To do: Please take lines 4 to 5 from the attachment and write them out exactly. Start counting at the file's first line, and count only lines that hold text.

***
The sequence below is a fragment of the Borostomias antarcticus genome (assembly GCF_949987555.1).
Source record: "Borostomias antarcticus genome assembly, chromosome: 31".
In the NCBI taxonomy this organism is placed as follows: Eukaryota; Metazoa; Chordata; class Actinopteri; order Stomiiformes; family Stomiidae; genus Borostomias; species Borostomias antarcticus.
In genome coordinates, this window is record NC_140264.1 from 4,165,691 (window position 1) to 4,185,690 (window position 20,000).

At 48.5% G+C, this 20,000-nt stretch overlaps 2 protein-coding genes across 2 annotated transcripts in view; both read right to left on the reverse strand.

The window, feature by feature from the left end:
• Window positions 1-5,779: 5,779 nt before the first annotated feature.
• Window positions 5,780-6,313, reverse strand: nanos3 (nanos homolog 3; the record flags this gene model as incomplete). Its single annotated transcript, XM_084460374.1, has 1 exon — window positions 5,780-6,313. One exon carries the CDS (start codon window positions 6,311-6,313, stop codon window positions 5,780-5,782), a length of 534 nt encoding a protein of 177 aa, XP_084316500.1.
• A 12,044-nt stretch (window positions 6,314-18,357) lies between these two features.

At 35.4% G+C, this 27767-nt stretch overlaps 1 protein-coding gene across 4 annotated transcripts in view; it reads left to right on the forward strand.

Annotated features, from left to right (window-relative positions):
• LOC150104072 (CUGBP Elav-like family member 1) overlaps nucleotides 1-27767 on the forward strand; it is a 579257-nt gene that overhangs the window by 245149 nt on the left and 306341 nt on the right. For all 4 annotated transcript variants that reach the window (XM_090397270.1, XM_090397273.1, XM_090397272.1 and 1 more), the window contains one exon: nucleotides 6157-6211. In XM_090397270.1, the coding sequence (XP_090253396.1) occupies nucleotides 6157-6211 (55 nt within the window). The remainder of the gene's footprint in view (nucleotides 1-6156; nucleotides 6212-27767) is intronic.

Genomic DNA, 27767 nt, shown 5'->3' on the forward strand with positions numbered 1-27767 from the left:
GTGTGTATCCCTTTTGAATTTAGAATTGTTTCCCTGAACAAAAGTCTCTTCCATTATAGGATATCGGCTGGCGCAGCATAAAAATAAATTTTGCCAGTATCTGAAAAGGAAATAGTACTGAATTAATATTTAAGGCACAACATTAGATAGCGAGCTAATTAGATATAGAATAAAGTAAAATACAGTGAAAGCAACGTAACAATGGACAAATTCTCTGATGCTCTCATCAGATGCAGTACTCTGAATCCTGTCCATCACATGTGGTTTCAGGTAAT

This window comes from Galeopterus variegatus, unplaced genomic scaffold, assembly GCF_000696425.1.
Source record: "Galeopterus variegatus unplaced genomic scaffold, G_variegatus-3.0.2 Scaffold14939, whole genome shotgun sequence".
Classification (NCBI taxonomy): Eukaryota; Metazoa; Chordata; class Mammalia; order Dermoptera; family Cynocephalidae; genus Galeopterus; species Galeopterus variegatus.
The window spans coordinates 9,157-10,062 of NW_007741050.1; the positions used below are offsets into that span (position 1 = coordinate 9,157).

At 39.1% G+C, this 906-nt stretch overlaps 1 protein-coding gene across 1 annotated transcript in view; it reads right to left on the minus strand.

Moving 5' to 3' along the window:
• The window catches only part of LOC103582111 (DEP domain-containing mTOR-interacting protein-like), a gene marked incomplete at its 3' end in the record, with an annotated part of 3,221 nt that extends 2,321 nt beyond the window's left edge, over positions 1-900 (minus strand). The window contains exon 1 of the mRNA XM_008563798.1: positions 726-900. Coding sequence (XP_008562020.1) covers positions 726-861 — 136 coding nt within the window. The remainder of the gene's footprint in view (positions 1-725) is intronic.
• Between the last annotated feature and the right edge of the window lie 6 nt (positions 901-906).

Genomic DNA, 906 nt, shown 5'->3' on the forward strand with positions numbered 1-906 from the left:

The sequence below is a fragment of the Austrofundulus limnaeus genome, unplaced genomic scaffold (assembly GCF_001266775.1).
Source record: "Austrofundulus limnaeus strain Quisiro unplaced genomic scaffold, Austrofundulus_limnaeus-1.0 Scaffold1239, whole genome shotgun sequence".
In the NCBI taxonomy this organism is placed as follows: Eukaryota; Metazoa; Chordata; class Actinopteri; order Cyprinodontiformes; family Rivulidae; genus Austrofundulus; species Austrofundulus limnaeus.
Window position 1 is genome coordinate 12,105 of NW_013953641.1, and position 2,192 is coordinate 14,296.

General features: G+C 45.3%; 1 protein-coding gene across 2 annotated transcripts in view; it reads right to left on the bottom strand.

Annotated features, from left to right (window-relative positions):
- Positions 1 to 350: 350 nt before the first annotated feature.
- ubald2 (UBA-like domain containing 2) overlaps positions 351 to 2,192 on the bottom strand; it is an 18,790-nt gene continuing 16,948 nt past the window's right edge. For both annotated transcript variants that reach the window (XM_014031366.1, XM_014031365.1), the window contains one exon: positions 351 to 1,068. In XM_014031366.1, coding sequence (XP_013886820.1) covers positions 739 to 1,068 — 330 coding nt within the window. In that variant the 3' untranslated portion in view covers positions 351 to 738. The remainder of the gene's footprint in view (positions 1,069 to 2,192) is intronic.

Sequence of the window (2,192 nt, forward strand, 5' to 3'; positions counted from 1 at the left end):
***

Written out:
In genome coordinates, this window is record NC_140264.1 from 4,165,691 (window position 1) to 4,185,690 (window position 20,000).

At 48.5% G+C, this 20,000-nt stretch overlaps 2 protein-coding genes across 2 annotated transcripts in view; both read right to left on the reverse strand.